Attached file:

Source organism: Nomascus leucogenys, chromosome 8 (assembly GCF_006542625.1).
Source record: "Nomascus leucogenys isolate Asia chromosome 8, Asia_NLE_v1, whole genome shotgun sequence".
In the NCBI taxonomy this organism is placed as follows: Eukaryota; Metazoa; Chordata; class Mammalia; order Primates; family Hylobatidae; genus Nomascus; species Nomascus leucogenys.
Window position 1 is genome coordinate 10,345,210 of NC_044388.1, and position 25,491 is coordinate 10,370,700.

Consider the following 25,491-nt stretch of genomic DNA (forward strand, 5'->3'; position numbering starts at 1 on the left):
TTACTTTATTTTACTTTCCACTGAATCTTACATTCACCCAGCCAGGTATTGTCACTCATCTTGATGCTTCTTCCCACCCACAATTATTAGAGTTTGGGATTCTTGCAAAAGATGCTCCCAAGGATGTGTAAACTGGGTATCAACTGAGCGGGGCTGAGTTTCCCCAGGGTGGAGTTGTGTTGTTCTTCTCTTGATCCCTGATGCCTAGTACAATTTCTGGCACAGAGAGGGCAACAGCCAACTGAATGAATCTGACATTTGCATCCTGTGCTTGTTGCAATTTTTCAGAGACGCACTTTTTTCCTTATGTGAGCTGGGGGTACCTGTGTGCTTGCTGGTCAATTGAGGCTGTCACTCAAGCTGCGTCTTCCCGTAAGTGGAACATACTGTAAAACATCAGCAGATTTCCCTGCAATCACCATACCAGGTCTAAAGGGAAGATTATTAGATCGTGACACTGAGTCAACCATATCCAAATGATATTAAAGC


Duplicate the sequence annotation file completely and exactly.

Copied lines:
Source organism: Nomascus leucogenys, chromosome 8 (assembly GCF_006542625.1).
Source record: "Nomascus leucogenys isolate Asia chromosome 8, Asia_NLE_v1, whole genome shotgun sequence".
In the NCBI taxonomy this organism is placed as follows: Eukaryota; Metazoa; Chordata; class Mammalia; order Primates; family Hylobatidae; genus Nomascus; species Nomascus leucogenys.
Window position 1 is genome coordinate 10,345,210 of NC_044388.1, and position 25,491 is coordinate 10,370,700.

Consider the following 25,491-nt stretch of genomic DNA (forward strand, 5'->3'; position numbering starts at 1 on the left):
TTACTTTATTTTACTTTCCACTGAATCTTACATTCACCCAGCCAGGTATTGTCACTCATCTTGATGCTTCTTCCCACCCACAATTATTAGAGTTTGGGATTCTTGCAAAAGATGCTCCCAAGGATGTGTAAACTGGGTATCAACTGAGCGGGGCTGAGTTTCCCCAGGGTGGAGTTGTGTTGTTCTTCTCTTGATCCCTGATGCCTAGTACAATTTCTGGCACAGAGAGGGCAACAGCCAACTGAATGAATCTGACATTTGCATCCTGTGCTTGTTGCAATTTTTCAGAGACGCACTTTTTTCCTTATGTGAGCTGGGGGTACCTGTGTGCTTGCTGGTCAATTGAGGCTGTCACTCAAGCTGCGTCTTCCCGTAAGTGGAACATACTGTAAAACATCAGCAGATTTCCCTGCAATCACCATACCAGGTCTAAAGGGAAGATTATTAGATCGTGACACTGAGTCAACCATATCCAAATGATATTAAAGC